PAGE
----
An attractive pictorial offering stressing the universality of children’s play the world over.

COME OUT AND PLAY

A GLOBAL JOURNEY

An international array of color photographs presents children engaging in many kinds of joyful activities.

A child in Madagascar uses tin cans to create a toy car. An Ethiopian kid plucks a stringed instrument. Kids play foosball in Benin, chess in Spain, jacks in Guatemala, and table tennis in the Czech Republic. Two others play in the water with a large leaf and a basket in a photo captioned “Cooling off with a buddy in a river in Thailand.” Children in Mexico and South Africa have fun with bubbles. The South African photo gracing the cover shows a racially diverse group of children on a colorful play structure stretching out their arms to let the bubbles fly up into the sky. Each double-page spread includes a full-bleed photo and then two or three photos on the opposite page on a solid-color background, following the format of other books supporting the Global Fund for Children by this capable author pair. Short phrases in large type explain different ideas about play, and clear captions identify each activity and country. At the end, a map identifies each country’s location, and short paragraphs further explore the book’s themes. Most parts of the world are included, although there could be more from Latin America and the Middle East, and the Caribbean has been neglected.

An attractive pictorial offering stressing the universality of children’s play the world over. (Informational picture book. 4-8)

Pub Date: June 13, 2020

ISBN: 978-1-62354-163-7

Page Count: 32

Publisher: Charlesbridge

Review Posted Online: April 8, 2020

Kirkus Reviews Issue: May 1, 2020

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A poem about the pandemic with vivid illustrations and a strong environmental message.

AND THE PEOPLE STAYED HOME

During a period of quarantine, people discover new ways to live—and new lessons about how to care for the planet—in this debut picture book.

In this work’s poem, O’Meara describes lockdowns experienced by many across the world during the first days of the Covid-19 pandemic. Beginning with the title phrase, the author discusses quiet activities of solitude and togetherness as well as more boisterous ways of interacting. These times of being apart give people a new perspective, and when they reunite, “they grieved their losses, / and made new choices” to restore the planet. The spare verse allows the illustrations by Di Cristofaro and Pereda to take center stage. The colorful, slightly abstract cartoons depict a rainbow of people and pets, many of them living in apartments but some residing in larger, greener spaces. Images of nature healing show the author’s vision of hope for the future. While this was written in March and originally published as an online poem, the lack of an explicit mention of the reason behind the lockdowns (and the omission of the experiences of essential workers) could offer readers an opportunity to imagine a planetary healing beyond the pandemic that inspired the piece. The accessible prose and beautiful images make this a natural selection for young readers, but older ones may appreciate the work’s deeper meaning.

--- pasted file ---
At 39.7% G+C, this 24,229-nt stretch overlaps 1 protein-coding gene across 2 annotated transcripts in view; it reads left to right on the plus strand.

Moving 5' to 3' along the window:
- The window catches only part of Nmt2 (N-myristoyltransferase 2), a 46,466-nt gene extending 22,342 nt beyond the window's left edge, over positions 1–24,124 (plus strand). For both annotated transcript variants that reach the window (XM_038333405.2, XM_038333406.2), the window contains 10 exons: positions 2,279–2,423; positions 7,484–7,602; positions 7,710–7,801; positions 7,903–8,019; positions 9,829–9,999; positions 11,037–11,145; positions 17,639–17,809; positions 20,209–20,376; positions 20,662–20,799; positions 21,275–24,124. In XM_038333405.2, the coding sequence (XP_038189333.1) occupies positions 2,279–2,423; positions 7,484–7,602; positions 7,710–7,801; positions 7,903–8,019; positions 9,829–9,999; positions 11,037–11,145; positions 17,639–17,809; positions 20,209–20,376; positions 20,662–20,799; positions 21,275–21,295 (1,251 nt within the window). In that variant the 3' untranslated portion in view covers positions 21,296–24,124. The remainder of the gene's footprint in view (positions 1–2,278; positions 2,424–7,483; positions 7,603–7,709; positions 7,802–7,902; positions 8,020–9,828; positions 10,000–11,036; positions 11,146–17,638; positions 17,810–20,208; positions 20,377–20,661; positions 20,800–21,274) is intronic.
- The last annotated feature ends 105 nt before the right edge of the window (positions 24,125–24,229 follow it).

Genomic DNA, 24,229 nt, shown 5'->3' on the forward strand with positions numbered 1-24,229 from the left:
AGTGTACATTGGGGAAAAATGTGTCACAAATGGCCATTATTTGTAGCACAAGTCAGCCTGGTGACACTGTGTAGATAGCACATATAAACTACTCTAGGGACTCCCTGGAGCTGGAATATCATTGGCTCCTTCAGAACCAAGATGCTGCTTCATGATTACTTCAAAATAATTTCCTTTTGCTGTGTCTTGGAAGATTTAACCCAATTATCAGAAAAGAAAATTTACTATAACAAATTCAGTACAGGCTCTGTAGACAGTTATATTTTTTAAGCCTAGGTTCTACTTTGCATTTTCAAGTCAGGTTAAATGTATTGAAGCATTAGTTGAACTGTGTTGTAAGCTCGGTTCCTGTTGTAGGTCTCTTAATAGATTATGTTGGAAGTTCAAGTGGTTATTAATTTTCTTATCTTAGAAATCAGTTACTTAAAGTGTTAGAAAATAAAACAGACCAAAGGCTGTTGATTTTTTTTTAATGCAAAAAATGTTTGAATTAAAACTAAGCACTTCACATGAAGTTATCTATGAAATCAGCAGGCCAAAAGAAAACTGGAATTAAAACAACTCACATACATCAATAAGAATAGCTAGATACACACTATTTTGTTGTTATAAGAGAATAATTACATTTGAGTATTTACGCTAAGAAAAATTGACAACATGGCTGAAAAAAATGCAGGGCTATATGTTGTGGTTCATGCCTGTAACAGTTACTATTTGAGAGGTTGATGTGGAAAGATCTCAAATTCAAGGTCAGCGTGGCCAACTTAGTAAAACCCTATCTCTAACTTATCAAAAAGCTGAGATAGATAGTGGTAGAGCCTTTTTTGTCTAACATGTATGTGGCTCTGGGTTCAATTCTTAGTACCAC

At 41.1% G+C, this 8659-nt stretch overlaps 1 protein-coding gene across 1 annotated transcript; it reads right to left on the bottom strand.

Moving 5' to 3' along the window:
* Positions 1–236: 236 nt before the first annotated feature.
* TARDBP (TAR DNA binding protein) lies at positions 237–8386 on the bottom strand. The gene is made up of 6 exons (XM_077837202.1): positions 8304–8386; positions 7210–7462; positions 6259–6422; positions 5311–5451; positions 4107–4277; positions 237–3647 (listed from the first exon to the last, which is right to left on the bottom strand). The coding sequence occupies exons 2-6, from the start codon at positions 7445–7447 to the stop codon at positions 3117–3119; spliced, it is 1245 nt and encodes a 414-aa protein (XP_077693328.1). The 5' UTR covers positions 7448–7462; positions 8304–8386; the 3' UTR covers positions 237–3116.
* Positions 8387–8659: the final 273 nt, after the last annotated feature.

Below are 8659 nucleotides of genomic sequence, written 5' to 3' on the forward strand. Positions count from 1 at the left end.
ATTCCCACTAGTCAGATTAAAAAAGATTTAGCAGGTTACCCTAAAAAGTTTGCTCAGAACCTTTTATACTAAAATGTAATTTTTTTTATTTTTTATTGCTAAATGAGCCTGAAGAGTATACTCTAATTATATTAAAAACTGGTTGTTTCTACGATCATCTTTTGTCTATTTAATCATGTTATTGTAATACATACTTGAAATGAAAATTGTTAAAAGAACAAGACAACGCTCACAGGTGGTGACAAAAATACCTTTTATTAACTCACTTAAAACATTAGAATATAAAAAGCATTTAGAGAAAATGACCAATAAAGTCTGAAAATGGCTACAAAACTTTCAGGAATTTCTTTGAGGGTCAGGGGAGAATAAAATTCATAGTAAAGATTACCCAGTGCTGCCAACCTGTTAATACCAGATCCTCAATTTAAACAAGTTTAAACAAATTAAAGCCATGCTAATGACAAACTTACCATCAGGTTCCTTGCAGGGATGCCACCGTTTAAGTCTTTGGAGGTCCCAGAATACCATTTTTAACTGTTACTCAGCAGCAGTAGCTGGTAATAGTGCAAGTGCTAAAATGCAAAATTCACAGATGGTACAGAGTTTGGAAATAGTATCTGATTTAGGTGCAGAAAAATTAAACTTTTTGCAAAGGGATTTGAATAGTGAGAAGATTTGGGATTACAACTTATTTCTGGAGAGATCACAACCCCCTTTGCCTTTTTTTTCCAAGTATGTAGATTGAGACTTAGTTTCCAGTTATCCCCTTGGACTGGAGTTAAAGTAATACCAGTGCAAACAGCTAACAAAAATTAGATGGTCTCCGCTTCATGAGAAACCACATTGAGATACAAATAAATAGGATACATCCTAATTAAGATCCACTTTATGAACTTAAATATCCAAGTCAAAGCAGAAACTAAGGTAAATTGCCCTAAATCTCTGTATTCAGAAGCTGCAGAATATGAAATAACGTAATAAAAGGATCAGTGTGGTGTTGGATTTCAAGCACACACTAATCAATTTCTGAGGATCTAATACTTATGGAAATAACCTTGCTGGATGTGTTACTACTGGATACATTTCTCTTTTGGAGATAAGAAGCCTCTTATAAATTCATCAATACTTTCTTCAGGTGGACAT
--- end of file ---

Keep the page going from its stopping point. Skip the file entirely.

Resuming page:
A poem about the pandemic with vivid illustrations and a strong environmental message.

Pub Date: Nov. 10, 2020

ISBN: 978-1-73476-178-8

Page Count: 32

Publisher: Tra Publishing

Review Posted Online: Sept. 4, 2020

Kirkus Reviews Issue: Nov. 1, 2020

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Effectively argues that “People are more powerful together.”

SOMETIMES PEOPLE MARCH

Simple, direct statements are paired with watercolor illustrations to highlight some of the rallying causes for organized marches throughout the history of the United States.

The text and art begin with two marches that will reemerge as metaphor later in the book: a long line of ants marching to and from a piece of watermelon, and members of a blue-and-gold–clad marching band following their leader’s baton. As the band recedes on the verso, across the gutter an extremely diverse group of people similar to the crowds marching across the book’s cover advances toward readers on recto. Here the text repeats the book’s title. Next, negative space surrounds a small group of women and children—obviously from an earlier time—holding a protest sign. The text explains that sometimes people march “to resist injustice.” The facing page shows a contemporary family gazing with chagrin at a polluted beach; they will march because they “notice a need for change.” The text continues to offer simple explanations of why people march, eventually moving to other peaceful means of resistance, including signs, boycotts, strikes, sit-ins, and “taking a knee.” Hardship in the form of physical and psychic exhaustion is mentioned, but police and other legally sanctioned violence against protest is not—the general mood is uplifting encouragement to young, potential activists. This timely book combines rudimentary facts about peaceful resistance with art that depicts organized actions from the 19th century through today, and endnotes reveal more specifics about each illustration, including historic figures represented.

Effectively argues that “People are more powerful together.” (Informational picture book. 4-8)

Pub Date: Sept. 1, 2020

ISBN: 978-0-06-299118-8

Page Count: 32

Publisher: Balzer + Bray/HarperCollins

Review Posted Online: July 14, 2020

Kirkus Reviews Issue: Aug. 1, 2020

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